Ex-Sri Lankan President Gotabaya Rajapaksa Likely To Return On Saturday
Having gone to the Maldives on a Sri Lanka Airforce plane, Gotabaya Rajapaksa proceeded to Singapore from where he sent in his resignation on July 13.
Former Sri Lankan president Gotabaya Rajapaksa, who fled the country following an uprising against his government over the island-nation's worst-ever economic crisis, may return to the country from Thailand on Saturday, according to media reports on Thursday.
Rajapaksa, 73, fled the country on July 13 after months-long mass public demonstrations demanding his immediate resignation on July 9 gained momentum after protesters stormed the President's House in Colombo and several other state buildings in the capital.
Rajapaksa will return back to the country on Saturday, a source close to him was quoted as saying by the Daily Mirror news portal.
Having gone to the Maldives on a Sri Lanka Airforce plane, the former president proceeded to Singapore from where he sent in his resignation on July 13.
Later, he flew to Thailand, seeking temporary shelter. Thailand's foreign minister Don Pramudwinai has said that Rajapaksa can stay in the country for 90 days because he is still a diplomatic passport holder.
However, Rajapaksa will not be allowed to engage in political activities in Thailand. He is also reportedly confined to a hotel and surrounded by security personnel.
After Rajapaksa was ousted, Sri Lanka's parliament elected then-Acting President and six-time former Prime Minister Ranil Wickremesinghe as the new Head of State. He had the backing of Sri Lanka Podujana Peramuna (SLPP), the largest bloc in the 225-member parliament.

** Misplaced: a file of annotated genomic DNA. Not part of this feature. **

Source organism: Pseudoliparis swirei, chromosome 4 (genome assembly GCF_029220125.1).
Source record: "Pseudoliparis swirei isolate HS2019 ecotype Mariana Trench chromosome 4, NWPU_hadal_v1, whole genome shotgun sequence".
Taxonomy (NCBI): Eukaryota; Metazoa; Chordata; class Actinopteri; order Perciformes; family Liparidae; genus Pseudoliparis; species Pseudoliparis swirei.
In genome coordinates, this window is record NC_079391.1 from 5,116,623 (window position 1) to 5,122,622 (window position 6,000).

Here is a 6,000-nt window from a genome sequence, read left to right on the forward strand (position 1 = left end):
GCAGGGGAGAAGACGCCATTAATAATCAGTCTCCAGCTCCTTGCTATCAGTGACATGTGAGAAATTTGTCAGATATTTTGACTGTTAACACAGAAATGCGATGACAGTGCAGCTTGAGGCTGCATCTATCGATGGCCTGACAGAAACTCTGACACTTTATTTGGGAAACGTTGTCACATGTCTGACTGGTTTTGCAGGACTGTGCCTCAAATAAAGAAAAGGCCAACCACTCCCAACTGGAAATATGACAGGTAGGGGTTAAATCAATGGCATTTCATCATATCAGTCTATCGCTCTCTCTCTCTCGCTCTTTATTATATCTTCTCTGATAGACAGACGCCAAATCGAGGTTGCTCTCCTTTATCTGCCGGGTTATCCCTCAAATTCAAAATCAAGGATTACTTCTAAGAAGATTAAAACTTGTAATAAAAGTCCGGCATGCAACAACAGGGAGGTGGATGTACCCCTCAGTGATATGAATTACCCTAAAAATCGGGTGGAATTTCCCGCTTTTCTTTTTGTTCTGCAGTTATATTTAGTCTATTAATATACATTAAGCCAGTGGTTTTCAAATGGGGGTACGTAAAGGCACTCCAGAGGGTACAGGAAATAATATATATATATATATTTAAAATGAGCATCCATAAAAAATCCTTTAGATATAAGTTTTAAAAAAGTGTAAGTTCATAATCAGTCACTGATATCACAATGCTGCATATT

Media reports say President Wickremesinghe has made arrangements for his return after the SLPP led by the Rajapaksas made a request to him.
On August 19, the SLPP General Secretary Sagara Kariyawasam said that the request was made at a meeting held with President Wickremesinghe.
Kariyawasam had said that they asked the president to facilitate his (Rajapaksa's) return and ensure security and necessary facilities.
Sri Lanka is going through its worst economic crisis since its independence in 1948 which was triggered by a severe paucity of foreign exchange reserves.
The IMF on Thursday announced that it will provide Sri Lanka with a loan of about USD 2.9 billion over four years under a preliminary agreement to help the bankrupt island nation tide over its worst economic crisis and protect the livelihoods of the people.